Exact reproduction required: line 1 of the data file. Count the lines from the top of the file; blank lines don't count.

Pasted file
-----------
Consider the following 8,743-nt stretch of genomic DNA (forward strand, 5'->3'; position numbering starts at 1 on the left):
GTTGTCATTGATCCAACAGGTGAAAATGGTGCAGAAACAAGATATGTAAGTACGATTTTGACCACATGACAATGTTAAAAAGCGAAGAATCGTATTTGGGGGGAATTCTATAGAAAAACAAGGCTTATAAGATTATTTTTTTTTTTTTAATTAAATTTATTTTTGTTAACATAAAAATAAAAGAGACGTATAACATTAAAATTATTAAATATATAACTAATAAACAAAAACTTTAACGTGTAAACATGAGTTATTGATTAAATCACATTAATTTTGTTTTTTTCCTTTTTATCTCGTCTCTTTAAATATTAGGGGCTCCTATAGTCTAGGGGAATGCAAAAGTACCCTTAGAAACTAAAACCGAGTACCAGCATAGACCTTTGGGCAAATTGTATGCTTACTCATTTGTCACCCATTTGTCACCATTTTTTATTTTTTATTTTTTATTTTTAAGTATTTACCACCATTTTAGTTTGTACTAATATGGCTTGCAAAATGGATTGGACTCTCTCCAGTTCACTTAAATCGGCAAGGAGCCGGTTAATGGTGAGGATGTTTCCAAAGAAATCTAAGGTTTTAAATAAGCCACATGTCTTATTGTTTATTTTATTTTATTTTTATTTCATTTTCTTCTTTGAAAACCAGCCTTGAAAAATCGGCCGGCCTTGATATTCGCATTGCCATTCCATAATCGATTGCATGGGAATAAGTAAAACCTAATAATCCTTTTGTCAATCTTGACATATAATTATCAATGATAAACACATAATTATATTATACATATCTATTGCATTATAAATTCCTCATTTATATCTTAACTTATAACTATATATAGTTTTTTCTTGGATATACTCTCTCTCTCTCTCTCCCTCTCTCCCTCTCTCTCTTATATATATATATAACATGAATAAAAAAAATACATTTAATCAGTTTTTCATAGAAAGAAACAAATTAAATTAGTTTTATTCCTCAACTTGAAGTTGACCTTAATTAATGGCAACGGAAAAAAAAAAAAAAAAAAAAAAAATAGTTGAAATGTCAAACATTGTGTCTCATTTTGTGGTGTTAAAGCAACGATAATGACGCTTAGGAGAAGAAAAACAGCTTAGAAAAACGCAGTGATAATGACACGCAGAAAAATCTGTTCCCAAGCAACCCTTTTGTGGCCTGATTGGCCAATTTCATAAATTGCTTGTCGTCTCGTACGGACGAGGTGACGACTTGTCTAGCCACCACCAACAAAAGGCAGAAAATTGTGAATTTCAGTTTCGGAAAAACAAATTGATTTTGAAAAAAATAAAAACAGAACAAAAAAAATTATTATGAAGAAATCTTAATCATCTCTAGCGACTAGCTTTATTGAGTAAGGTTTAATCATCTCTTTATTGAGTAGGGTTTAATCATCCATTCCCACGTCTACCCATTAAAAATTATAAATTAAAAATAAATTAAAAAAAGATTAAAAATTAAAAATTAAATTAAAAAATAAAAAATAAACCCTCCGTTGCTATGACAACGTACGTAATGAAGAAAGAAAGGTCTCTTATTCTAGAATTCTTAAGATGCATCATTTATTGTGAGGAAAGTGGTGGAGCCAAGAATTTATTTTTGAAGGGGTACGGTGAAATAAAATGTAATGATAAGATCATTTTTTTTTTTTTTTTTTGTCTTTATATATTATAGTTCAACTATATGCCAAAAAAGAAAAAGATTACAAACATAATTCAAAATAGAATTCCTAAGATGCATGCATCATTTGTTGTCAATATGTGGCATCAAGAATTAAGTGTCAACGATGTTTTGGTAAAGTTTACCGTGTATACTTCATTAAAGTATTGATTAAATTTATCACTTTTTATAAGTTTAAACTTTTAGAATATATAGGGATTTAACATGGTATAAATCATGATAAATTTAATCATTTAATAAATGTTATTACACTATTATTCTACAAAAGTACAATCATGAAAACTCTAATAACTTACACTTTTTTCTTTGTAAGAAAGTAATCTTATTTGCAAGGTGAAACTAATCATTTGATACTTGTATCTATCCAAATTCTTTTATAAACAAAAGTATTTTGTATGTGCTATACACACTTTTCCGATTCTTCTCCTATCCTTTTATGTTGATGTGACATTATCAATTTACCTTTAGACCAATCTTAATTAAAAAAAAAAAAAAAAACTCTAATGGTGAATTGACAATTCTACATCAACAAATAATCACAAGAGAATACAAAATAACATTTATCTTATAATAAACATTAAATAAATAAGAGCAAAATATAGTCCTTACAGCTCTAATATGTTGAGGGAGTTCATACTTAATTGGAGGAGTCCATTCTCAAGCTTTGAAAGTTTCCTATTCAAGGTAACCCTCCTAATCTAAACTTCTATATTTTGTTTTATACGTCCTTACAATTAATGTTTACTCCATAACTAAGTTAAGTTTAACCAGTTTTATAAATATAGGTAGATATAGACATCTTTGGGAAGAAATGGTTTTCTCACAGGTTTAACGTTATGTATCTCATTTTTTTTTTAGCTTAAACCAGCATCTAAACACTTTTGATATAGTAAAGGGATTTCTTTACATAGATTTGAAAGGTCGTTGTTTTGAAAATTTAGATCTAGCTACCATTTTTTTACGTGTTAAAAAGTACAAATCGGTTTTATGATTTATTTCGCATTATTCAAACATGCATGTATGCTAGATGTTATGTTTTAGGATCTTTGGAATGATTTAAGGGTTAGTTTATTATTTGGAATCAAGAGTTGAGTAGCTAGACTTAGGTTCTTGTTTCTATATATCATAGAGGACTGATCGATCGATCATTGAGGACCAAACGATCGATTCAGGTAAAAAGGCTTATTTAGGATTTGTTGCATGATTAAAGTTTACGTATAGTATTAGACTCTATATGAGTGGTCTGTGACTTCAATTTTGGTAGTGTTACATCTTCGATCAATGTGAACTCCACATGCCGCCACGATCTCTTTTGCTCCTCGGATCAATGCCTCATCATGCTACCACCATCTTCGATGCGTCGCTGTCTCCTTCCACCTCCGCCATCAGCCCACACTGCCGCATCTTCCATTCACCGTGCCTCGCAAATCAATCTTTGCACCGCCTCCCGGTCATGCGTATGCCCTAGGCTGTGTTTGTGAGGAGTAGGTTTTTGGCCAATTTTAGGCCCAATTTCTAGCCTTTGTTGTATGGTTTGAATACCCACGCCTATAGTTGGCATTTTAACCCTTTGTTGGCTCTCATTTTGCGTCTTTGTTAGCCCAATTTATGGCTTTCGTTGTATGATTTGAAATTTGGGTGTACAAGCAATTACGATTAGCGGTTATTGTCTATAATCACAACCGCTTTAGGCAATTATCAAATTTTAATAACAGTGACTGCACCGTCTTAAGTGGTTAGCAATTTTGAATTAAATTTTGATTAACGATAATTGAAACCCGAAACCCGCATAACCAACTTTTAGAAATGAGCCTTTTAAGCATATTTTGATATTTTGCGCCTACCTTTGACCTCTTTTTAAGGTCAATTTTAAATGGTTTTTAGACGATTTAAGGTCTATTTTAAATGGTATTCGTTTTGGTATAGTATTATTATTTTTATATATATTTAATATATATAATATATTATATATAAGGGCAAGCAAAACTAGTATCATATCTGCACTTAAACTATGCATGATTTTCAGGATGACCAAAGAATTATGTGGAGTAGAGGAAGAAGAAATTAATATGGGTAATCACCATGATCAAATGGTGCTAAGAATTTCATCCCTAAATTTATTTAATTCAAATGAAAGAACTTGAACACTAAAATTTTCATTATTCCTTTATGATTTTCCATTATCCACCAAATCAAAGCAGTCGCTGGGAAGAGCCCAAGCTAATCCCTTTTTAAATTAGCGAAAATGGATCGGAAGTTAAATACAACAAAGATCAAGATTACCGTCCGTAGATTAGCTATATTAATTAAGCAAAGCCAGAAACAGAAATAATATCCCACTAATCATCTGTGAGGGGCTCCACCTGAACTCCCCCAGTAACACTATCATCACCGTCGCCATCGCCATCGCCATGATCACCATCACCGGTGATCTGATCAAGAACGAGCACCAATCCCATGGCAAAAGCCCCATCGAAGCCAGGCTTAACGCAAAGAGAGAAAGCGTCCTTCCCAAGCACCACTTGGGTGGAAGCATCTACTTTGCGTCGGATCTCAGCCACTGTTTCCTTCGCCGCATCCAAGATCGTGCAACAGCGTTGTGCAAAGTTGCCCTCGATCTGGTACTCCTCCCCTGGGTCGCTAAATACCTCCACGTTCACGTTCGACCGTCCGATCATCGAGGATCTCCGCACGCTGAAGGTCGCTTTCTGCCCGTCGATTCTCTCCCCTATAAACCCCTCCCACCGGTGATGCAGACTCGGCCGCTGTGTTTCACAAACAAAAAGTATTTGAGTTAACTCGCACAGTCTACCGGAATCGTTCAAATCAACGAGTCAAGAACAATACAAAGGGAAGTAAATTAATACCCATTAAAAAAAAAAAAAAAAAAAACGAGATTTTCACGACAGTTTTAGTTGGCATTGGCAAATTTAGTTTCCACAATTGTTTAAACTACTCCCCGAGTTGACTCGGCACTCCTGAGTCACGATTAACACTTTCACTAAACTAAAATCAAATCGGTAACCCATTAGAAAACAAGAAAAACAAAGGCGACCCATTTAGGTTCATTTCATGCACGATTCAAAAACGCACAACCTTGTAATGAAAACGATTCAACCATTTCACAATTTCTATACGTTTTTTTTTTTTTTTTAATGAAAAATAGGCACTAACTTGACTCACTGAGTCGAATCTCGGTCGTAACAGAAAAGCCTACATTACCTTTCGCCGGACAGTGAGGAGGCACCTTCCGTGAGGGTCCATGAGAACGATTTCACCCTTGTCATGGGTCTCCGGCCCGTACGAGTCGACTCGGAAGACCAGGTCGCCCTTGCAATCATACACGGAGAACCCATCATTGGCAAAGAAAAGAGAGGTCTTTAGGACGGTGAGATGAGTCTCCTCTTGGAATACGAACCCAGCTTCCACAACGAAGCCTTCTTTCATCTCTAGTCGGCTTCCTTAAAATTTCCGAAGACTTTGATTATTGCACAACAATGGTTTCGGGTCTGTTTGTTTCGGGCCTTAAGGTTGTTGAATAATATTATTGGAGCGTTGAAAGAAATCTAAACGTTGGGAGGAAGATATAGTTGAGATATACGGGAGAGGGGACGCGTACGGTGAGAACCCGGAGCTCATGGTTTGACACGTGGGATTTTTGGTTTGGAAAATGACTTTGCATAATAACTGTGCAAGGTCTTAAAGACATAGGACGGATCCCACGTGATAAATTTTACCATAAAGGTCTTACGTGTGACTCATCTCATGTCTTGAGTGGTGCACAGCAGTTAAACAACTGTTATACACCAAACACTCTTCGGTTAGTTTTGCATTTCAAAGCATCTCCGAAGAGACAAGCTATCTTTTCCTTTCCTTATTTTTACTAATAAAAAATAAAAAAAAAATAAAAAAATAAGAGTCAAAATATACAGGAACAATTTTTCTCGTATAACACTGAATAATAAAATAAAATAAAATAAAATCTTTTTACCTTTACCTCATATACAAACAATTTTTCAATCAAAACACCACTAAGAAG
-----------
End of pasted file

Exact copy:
Consider the following 8,743-nt stretch of genomic DNA (forward strand, 5'->3'; position numbering starts at 1 on the left):